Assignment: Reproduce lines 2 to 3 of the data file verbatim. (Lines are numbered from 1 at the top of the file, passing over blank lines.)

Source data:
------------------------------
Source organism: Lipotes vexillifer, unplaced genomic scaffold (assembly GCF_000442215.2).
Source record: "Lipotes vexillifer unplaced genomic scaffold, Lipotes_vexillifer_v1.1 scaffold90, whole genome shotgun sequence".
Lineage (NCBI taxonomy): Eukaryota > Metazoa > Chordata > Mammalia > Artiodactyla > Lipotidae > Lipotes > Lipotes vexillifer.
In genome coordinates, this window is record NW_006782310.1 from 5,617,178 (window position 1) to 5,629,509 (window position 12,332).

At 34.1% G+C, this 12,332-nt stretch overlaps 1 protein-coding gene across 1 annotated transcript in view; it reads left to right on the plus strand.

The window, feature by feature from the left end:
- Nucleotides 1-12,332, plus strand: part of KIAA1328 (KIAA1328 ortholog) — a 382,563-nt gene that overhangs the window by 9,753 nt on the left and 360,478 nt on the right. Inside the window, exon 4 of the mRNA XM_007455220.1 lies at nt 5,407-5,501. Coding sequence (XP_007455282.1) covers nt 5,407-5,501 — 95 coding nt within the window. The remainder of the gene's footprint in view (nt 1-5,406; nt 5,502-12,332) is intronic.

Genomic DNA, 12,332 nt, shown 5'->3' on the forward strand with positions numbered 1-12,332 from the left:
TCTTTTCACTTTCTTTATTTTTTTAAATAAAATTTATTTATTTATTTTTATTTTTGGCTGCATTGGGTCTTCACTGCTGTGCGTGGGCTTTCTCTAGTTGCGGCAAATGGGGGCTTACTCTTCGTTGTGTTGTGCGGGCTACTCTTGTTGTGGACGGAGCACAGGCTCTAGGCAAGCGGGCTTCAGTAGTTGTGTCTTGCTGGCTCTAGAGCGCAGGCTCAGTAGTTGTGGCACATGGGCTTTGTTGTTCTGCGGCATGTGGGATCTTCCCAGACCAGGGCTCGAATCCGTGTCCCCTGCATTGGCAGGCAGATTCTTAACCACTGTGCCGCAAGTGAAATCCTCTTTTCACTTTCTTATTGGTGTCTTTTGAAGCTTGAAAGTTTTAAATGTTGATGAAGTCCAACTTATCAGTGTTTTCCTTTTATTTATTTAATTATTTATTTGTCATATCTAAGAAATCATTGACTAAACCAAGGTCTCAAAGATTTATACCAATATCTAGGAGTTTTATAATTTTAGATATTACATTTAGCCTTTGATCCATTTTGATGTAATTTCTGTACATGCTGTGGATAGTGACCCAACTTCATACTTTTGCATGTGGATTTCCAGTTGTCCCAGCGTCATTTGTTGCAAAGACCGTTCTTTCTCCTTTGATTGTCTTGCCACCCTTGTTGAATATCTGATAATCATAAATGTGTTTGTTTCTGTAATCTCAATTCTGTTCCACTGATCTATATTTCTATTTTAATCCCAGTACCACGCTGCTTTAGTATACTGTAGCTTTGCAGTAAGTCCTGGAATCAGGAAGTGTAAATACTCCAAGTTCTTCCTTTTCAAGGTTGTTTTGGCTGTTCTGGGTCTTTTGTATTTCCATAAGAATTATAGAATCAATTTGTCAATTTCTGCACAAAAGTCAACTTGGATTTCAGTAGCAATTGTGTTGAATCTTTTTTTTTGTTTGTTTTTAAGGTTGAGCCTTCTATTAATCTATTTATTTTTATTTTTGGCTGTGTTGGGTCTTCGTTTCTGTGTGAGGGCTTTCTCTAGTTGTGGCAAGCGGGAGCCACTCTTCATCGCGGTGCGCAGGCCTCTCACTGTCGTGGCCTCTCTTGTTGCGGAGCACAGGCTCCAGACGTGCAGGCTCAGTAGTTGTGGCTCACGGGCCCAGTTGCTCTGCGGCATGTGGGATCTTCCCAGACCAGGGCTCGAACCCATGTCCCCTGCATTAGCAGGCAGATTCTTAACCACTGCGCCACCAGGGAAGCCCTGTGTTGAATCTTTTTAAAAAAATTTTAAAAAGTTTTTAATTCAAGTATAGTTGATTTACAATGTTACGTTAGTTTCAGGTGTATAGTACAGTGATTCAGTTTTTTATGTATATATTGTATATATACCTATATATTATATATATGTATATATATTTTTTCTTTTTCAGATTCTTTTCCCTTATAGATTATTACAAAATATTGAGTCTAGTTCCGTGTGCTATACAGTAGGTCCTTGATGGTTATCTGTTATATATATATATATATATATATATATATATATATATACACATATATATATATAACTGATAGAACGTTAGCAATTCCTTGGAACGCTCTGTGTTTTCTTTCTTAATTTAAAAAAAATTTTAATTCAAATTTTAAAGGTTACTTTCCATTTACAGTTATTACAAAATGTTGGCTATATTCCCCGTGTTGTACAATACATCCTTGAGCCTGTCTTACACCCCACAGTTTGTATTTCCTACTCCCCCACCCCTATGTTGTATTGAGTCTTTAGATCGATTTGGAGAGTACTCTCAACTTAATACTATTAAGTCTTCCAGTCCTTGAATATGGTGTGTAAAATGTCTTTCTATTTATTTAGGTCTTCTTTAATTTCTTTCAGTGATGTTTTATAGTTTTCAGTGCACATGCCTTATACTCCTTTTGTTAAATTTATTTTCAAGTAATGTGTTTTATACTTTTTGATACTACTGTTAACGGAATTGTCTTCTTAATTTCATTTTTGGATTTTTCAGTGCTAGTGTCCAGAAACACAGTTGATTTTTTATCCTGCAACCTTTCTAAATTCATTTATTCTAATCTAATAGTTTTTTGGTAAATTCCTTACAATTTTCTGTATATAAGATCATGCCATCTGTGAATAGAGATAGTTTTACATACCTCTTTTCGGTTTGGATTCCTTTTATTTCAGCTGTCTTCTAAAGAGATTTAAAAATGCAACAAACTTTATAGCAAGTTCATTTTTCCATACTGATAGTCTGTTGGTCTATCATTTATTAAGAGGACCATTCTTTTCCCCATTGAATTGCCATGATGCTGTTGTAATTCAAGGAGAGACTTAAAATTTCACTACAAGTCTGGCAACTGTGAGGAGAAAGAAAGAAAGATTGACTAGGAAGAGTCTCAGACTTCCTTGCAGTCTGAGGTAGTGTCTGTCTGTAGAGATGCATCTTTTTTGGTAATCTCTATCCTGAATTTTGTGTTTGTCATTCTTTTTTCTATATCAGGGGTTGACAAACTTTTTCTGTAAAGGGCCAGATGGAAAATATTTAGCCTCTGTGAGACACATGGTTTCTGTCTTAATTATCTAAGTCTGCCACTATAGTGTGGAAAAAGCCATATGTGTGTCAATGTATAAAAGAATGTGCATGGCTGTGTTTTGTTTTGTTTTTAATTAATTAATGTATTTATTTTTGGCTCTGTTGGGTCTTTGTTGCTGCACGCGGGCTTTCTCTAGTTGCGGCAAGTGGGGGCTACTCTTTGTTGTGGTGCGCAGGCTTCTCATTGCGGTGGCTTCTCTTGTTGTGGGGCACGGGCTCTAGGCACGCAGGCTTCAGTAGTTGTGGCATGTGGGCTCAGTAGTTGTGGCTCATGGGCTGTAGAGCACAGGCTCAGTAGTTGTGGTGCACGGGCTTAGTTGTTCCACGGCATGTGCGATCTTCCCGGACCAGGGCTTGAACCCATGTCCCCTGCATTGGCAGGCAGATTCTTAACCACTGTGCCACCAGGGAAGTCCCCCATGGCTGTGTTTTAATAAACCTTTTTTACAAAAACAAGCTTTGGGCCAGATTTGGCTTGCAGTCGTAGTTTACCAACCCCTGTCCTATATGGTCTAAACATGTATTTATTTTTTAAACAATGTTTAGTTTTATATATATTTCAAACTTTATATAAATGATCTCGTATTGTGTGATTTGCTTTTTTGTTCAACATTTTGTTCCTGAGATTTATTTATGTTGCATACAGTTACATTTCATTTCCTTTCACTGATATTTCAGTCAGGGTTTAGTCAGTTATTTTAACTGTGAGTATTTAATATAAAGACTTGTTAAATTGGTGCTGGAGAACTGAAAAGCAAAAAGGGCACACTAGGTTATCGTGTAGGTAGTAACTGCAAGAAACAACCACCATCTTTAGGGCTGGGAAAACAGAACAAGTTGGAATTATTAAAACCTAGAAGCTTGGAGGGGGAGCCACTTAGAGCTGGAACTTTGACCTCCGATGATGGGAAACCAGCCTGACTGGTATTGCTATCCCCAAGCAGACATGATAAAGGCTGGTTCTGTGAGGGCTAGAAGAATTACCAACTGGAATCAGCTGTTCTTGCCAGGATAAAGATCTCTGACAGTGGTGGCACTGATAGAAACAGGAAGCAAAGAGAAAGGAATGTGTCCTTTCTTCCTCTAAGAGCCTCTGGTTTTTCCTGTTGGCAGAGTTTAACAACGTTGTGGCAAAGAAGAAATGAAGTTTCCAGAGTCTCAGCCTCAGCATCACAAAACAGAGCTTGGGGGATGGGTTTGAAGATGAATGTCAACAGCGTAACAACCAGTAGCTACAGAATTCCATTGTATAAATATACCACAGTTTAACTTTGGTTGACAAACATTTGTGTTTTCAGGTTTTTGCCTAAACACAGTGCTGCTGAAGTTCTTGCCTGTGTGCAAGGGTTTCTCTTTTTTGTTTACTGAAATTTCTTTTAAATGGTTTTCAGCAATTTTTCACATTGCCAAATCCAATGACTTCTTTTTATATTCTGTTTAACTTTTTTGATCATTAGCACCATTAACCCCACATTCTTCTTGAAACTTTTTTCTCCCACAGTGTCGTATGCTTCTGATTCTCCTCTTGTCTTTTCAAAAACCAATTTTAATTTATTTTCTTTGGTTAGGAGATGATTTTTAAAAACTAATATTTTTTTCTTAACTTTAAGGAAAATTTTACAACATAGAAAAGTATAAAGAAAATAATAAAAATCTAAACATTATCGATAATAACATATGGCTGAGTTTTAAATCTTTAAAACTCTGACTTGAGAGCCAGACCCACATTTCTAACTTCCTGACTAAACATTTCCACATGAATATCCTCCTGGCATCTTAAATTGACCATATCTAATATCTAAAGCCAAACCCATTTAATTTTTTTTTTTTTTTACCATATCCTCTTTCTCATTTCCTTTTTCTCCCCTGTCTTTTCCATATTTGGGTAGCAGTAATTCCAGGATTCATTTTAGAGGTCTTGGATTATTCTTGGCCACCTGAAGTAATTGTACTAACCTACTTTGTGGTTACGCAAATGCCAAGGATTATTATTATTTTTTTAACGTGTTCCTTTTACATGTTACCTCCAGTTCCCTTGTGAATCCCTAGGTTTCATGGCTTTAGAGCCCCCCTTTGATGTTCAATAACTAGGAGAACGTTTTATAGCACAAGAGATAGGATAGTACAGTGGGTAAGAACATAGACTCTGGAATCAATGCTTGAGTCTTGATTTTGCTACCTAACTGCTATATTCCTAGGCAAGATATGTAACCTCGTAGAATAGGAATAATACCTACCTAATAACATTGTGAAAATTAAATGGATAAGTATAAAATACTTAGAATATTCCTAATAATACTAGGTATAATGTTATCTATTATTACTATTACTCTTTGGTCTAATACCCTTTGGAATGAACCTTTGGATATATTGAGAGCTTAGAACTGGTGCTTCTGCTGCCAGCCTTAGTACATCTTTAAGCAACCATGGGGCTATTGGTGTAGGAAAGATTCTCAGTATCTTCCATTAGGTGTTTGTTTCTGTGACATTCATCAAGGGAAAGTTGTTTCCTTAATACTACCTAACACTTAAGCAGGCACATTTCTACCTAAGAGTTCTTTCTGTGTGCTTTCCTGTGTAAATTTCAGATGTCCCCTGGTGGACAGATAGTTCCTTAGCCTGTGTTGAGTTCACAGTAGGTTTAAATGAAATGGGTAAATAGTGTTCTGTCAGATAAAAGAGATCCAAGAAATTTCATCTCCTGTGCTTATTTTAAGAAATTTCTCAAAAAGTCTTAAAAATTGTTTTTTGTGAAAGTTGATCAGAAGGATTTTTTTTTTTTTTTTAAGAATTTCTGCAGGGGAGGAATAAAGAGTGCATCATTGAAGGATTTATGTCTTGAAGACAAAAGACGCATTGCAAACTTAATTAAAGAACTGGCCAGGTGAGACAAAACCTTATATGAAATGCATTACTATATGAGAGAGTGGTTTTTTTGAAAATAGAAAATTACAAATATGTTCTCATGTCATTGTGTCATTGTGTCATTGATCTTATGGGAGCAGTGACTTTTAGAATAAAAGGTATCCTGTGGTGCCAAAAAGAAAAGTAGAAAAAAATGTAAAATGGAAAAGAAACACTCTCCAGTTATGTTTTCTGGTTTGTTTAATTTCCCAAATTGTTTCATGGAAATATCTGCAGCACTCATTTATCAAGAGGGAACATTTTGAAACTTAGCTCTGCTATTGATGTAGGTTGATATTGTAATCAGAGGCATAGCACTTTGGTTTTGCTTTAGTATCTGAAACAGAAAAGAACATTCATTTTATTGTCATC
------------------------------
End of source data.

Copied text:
Source record: "Lipotes vexillifer unplaced genomic scaffold, Lipotes_vexillifer_v1.1 scaffold90, whole genome shotgun sequence".
Lineage (NCBI taxonomy): Eukaryota > Metazoa > Chordata > Mammalia > Artiodactyla > Lipotidae > Lipotes > Lipotes vexillifer.